One of the conversations on America’s Debate recently was on the topic of whether certain kinds of taxation can be considered theft. It’s a common enough meme. Many people seem to feel that government is like a store, where every individual taxpayer is entitled to at least a dollar’s worth of goods or services for every dollar paid in taxes. Nobody complains if they get more, of course, so it all ends up a little like Lake Wobegon (“where every child is above average”), but there’s no shortage of people who whine about getting less. Clue #1: government is not like a store. The government is responsible to the people collectively, not individually, and sometimes benefits do not flow back to the same people who paid the taxes to create them. I used the example of fire or ambulance service. It doesn’t matter that the direct benefits are not distributed evenly, or that many of the people who do receive direct benefits are destitute; we’re all better off for having such services available. Likewise we’re better off having laws and courts that enforce contracts, protect us from thieves, and generally provide a business environment in which markets are truly free and competition can thrive. I might not benefit directly from apprehension of a particular thief, but I do benefit from the fact that thieves in general get caught.

This brings me to my real point, which is far more general. Regular readers know that I’m a big fan of game theory, and particularly the Prisoners’ Dilemma. One of the most interesting results in game theory, particularly in the work of Robert Axelrod (who has written two books and numerous articles on the subject), is the idea of cooperation between players arising spontaneously, i.e. without explicit collusion or even communication. What’s often overlooked is that spontaneous cooperation is only one example of a more general case: the success of a strategy based on heuristics rather than concrete knowledge about outcomes. You might not know, in any particular case, whether doing X will work out well, but you certainly can know that if you always do X you’ll do better over time than if you always avoid doing X. It’s a type of reasoning very familiar to game players. Without being able to foresee exactly how it will play out in the current game, a player might very well know that allowing a particular exchange or pawn structure to occur just seems to invite disaster time after time…so s/he avoids it. A particularly interesting example is the “poisoned pawn” that shows up in many openings. It’s hard to explain to a non-player, but the basic idea is that sometimes taking what seems to be a free pawn can be a grievous error. Sometimes the error is obvious, such as when a bishop or queen gets trapped. Other times the error is extremely subtle, such as when removing the pawn opens up a powerful line of attack for the opponent twenty moves later (b- and g-pawns are notorious this way).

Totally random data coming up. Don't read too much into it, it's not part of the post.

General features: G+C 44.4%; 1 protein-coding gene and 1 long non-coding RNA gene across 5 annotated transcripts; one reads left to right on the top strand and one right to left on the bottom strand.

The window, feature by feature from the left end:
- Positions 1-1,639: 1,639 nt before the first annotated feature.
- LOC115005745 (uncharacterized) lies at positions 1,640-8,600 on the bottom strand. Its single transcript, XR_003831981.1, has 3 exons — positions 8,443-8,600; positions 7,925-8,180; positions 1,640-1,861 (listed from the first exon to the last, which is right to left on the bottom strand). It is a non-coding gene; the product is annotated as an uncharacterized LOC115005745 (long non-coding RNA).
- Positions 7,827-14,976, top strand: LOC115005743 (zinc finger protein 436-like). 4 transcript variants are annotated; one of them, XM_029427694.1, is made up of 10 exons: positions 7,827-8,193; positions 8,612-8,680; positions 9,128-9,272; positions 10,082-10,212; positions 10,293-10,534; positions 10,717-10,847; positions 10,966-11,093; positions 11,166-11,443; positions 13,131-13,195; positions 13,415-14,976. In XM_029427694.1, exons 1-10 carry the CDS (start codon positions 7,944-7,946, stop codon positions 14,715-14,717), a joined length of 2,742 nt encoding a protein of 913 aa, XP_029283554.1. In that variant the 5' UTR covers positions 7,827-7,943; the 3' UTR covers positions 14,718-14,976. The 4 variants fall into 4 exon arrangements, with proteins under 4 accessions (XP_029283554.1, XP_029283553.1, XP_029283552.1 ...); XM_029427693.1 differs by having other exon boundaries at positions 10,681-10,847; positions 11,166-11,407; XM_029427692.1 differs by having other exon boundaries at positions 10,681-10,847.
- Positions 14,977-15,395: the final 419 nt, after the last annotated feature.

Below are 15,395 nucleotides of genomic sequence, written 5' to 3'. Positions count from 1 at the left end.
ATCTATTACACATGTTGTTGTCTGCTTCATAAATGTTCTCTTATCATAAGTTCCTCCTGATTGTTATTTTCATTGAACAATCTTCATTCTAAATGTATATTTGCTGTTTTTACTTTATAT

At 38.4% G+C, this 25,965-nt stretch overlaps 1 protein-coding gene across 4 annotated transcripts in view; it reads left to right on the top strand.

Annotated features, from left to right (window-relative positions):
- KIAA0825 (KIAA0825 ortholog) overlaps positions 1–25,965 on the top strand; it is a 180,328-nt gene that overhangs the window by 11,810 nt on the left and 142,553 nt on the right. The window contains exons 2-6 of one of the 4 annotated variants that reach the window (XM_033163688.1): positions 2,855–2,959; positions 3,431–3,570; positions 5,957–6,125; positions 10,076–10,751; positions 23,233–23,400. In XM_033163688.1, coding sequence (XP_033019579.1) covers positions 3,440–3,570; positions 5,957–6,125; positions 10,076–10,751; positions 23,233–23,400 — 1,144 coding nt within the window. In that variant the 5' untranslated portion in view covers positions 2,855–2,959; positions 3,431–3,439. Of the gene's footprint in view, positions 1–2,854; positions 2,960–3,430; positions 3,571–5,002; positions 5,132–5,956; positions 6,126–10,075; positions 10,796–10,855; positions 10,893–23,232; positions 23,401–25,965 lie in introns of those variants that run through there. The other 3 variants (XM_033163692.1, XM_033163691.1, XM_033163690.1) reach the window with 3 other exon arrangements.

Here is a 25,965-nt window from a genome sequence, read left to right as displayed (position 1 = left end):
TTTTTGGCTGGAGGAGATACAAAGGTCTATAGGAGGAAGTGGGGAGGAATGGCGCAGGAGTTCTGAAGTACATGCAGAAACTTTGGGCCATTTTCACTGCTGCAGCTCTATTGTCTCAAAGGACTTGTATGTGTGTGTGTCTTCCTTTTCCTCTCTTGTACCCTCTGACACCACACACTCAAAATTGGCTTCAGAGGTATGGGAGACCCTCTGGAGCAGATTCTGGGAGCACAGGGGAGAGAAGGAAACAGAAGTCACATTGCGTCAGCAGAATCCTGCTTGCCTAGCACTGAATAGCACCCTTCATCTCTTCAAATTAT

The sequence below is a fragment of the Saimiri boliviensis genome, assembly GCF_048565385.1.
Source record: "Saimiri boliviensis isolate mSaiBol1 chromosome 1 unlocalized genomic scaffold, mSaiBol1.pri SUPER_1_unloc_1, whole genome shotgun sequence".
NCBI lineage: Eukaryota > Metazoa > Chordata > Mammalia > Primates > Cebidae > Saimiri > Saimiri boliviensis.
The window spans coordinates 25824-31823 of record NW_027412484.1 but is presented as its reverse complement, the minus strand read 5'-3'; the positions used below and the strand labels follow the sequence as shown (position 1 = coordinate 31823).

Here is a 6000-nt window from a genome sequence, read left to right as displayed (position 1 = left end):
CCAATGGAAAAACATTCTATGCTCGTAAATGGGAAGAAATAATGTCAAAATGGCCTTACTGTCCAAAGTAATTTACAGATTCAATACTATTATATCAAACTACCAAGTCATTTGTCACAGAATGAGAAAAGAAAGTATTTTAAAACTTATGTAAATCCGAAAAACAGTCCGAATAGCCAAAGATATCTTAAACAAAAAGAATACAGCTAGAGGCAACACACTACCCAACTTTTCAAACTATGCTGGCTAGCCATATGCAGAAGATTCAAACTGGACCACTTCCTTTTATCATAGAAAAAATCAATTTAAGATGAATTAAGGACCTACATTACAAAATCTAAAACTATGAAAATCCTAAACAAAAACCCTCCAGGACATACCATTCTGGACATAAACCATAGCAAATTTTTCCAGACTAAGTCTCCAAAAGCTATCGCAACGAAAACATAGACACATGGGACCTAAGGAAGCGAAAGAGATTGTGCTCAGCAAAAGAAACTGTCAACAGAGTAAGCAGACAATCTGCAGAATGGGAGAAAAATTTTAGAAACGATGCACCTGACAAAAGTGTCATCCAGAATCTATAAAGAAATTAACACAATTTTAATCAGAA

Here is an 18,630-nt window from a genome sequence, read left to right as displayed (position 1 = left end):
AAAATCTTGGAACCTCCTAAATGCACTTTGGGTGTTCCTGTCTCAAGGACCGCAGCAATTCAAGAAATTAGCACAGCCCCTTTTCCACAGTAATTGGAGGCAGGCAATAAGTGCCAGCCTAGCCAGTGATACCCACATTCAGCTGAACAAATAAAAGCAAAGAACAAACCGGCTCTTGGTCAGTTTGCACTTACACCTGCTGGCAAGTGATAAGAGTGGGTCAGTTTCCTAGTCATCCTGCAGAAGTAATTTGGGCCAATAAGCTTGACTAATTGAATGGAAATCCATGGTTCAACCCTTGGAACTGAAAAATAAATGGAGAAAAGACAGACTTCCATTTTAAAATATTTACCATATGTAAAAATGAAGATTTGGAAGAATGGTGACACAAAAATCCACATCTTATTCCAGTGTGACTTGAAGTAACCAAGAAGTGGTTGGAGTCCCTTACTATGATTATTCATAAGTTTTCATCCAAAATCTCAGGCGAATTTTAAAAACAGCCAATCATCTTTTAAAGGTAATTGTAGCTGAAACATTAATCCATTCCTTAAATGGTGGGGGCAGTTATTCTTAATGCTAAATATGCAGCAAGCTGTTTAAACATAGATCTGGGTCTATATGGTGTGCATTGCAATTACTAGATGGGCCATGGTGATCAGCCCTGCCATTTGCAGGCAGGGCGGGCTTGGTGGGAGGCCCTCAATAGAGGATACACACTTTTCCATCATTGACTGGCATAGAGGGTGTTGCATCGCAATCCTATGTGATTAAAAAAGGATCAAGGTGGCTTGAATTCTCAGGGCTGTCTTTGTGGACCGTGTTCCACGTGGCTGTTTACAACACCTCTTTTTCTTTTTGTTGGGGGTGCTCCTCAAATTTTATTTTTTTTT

The same sort of reasoning is just as applicable in human affairs. Certain behaviors are simply self-defeating, not because of immediate or direct retaliation but because they upset the social order in a way that just always seems to rebound on the original miscreant. There’s a reason every religion and culture has come up with ideas like karma and the Golden Rule and “as ye sow” and so on. They’re the real-life equivalent of the chess player’s “I get screwed whenever I do that” knowledge. There’s often a threshold effect too, best illustrated by a lesser known example from game theory – Rousseau’s Stag Hunt. A group of people want to hunt a stag, which can only be hunted successfully by a group acting in concert, and then only sometimes. But there are also rabbits in the woods which, while valued less than stags, can almost certainly be caught even by a single individual…especially if everybody else is off hunting stags. If everyone stays committed to the stag hunt, a feast is likely (though not certain). If too many people leave the group to hunt rabbits, though, there’s no chance of a venison feast. (Some of you might recognize this as being very similar to the more recent Tragedy of the Commons.) The point here is that societies and governments are more like stag hunts than anything else. Everyone thinks they’re the only one hunting rabbits, so they think it’s OK, but when everyone’s hunting rabbits we all get cheated out of a stag. The laissez-fairies are not the kings of competition, as they like to portray themselves; they’re the kings of degrading competition, so they can “get ahead” on a shorter, poorer track.

The systemic effects of either selfishness or selflessness far exceed anybody’s ability to predict consequences. Sometimes it’s worth adhering to a rule not because a reward is anticipated but because thousands of years of experience have taught us that it’s the right thing to do. We might not understand exactly why, it might seem less compelling than our rationalizations for selfishness, but it’s the right thing in the long run nevertheless.